LIAM Carroll's survival plan failed to allow for a doubling of interest rates by the end of next year, the High Court was told yesterday.
This change would add an extra €13m to Zoe group's liabilities and endanger the company's prospects of survival, it was claimed.
Lyndon McCann, counsel for ACC bank, which is opposing court protection for Mr Carroll's Zoe group, told the court that Mr Carroll's plan quoted economist Jim Power on the near-term prospects for economic growth.
It failed, however, to include Mr Power's forecast for interest rates.
Mr Power has forecast that interest rates could double by the end of next year and reach 4.25pc by 2012 -- compared to the low 1.1pc rate assumed by Zoe's plan.
Mr McCann said that each 0.5pc rise in the interest rate would add €4m to Zoe's interest bill.
Judge Frank Clarke noted that, even if Zoe manages to secure fixed interest rates, such fixing does not come cheaply and needs to take into account future interest rate increases.
When Mr McCann added that Zoe had produced no evidence that rents would meet interest bills beyond 2011, the judge added: "Either you have no (economic) recovery or you have higher interest rates."
Meanwhile, counsel for Bank of Scotland Ireland (BoSI), which is owed €321m by the group, offered qualifications in its support for the examiner.
While expressing a belief that the plan offered a reasonable prospect of survival, its counsel added that BoSI would oppose any attempt by either Zoe or the examiner to write down what it is owed.
The court also received a hint that internet giant Google, which is a tenant in Mr Carroll's Barrow Street office development, may be paying an annual rent of around €6m.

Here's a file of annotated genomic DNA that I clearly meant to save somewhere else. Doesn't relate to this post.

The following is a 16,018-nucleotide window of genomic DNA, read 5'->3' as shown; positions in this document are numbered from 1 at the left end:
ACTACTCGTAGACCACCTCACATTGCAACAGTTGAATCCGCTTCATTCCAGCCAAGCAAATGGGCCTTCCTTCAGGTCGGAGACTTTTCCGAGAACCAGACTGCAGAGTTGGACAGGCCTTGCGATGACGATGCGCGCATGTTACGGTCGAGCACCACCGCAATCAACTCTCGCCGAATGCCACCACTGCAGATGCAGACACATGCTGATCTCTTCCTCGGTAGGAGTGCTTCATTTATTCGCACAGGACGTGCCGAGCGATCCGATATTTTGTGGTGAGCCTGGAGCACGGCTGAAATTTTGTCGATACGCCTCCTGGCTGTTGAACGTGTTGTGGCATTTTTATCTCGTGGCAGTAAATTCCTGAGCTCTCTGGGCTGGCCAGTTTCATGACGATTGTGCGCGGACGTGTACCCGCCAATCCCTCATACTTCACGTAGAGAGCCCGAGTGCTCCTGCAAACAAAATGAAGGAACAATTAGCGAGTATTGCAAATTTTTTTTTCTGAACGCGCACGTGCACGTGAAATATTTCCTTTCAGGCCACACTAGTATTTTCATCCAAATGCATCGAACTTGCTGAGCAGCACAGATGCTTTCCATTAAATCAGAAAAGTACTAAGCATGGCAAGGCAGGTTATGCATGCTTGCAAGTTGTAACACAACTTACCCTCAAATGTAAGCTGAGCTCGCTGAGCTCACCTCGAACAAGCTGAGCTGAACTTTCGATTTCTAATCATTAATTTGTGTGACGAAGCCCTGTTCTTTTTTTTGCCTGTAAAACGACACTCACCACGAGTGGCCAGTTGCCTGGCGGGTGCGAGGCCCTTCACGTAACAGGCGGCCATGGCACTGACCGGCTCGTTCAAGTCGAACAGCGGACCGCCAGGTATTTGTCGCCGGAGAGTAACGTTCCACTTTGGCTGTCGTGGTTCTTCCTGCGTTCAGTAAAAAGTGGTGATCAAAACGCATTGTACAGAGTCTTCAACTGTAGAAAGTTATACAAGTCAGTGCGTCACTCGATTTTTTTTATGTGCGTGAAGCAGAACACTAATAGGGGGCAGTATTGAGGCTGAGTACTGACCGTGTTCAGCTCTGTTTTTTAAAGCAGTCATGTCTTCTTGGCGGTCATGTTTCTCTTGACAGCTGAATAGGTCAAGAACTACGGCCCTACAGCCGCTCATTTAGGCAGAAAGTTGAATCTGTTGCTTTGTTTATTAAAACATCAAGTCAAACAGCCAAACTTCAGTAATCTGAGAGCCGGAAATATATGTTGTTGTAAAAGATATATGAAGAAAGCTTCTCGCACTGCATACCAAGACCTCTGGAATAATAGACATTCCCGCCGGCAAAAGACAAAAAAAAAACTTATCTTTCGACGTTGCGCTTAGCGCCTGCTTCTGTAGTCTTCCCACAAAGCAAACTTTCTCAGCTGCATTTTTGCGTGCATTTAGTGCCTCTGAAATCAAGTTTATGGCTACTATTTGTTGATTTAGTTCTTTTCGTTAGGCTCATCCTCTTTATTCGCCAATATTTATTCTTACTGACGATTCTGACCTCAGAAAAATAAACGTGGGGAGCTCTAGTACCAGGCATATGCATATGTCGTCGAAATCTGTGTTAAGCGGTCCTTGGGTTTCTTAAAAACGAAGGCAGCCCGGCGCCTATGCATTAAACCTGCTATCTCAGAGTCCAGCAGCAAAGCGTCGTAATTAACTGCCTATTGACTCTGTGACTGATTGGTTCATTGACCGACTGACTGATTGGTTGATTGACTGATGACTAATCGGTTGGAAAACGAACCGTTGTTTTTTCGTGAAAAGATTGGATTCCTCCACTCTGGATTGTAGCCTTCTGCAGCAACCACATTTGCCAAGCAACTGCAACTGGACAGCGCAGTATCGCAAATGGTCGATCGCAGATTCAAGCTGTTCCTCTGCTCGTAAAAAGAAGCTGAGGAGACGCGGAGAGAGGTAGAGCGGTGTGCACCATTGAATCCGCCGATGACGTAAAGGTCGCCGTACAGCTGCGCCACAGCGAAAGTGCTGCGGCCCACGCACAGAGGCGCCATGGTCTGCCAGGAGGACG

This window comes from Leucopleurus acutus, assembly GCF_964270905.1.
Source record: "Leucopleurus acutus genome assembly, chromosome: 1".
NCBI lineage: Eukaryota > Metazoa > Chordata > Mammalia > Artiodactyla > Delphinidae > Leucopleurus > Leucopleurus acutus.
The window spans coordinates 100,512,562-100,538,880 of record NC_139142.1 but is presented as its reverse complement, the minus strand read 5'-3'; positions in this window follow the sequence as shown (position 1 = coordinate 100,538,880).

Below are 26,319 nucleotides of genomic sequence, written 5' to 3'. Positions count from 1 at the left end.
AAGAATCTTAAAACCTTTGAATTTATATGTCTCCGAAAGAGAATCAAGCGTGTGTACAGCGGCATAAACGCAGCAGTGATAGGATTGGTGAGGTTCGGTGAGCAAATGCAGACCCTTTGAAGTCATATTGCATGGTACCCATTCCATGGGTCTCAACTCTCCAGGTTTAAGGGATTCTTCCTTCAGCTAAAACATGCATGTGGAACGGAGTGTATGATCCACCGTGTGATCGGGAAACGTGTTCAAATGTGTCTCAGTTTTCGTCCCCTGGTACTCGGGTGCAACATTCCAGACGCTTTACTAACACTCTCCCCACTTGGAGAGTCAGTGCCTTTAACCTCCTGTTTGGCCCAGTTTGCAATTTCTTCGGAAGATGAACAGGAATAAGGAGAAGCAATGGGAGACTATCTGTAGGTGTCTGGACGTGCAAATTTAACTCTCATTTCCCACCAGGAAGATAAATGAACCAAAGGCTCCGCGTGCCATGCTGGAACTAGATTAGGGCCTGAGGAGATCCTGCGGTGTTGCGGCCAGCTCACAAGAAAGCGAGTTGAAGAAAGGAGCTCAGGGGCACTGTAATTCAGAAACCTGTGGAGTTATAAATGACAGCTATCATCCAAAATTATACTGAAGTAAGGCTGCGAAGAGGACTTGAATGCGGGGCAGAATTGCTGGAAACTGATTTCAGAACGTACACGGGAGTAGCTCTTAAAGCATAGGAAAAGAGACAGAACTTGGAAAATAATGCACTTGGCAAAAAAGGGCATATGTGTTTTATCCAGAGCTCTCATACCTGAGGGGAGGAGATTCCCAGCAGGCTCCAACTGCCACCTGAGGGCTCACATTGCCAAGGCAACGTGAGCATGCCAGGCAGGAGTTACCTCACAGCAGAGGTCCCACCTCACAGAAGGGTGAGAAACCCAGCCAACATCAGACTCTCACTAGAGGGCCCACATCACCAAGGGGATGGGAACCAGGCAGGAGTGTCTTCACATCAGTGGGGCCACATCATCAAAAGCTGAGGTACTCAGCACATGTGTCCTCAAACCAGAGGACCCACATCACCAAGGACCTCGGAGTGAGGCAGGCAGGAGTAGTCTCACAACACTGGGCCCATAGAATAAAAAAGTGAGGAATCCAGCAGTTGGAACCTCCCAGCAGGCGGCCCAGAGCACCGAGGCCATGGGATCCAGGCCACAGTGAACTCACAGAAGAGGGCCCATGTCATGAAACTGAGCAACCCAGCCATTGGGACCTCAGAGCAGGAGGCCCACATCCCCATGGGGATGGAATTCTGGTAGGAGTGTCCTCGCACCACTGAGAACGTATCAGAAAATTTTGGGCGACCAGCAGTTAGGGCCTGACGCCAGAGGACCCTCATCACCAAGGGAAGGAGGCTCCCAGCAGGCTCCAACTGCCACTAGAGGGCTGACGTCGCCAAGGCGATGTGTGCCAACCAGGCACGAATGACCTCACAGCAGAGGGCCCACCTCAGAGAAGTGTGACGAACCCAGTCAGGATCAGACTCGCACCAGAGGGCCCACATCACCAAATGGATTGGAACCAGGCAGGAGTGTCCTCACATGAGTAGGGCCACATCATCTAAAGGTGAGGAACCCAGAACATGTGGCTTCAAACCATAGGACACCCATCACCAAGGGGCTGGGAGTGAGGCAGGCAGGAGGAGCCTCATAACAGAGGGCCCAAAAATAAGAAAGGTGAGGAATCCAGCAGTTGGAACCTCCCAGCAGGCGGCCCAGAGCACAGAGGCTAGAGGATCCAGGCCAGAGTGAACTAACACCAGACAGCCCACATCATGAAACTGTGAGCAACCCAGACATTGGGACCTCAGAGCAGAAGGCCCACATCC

Mr McCann also argued that Zoe failed to disclose the possible liabilities arising from one of the companies, Royceton, due to warranties it provides for work done by the group.
He quoted from a letter from Google's solicitors to Zoe complaining about fundamental defects at its premises in Dublin's docklands, arguing that this would lead to a significant claim for rectification.
He said that this was an example of the type of liability Royceton might incur, and which could impact on the rents it was able collect from Google.
In response, Bill Shipsey, counsel for Zoe, said the problem mentioned by Google in the letter related to a lift provided by a company outside the group.
He said Zoe was dealing with the matter and that it would not affect the company.
In any case, the amount involved would be about €300,000, which would be less than 5pc of the rent, he said.
Mr Shipsey's remarks suggest that Google may be paying more than €6m a year in rent to Zoe.
Both Google and Zoe have been secretive about their rental agreements in the past.